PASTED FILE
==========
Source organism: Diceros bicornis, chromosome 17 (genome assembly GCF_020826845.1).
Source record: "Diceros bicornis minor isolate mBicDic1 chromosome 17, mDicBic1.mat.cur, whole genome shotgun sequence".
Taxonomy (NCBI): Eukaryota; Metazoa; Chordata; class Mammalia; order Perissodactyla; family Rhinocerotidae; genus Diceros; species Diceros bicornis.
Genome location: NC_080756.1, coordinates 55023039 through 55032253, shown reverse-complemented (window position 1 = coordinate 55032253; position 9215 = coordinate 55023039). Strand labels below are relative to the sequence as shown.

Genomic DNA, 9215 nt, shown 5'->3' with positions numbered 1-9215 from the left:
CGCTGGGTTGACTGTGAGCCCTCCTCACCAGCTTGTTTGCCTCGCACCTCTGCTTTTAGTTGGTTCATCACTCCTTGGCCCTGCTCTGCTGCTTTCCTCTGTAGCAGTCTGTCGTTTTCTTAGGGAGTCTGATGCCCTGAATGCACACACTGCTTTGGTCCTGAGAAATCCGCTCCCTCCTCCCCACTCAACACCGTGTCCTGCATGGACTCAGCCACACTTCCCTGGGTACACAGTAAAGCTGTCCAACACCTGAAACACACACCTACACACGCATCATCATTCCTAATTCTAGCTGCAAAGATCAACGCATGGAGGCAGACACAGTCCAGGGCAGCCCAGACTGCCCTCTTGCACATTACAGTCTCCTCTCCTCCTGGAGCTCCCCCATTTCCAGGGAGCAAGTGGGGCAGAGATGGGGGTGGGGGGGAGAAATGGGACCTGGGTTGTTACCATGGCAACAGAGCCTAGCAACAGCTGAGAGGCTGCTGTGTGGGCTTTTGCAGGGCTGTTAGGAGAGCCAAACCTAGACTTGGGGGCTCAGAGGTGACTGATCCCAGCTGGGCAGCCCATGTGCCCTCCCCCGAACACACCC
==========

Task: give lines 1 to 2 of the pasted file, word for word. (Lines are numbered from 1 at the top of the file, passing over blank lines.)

Source organism: Diceros bicornis, chromosome 17 (genome assembly GCF_020826845.1).
Source record: "Diceros bicornis minor isolate mBicDic1 chromosome 17, mDicBic1.mat.cur, whole genome shotgun sequence".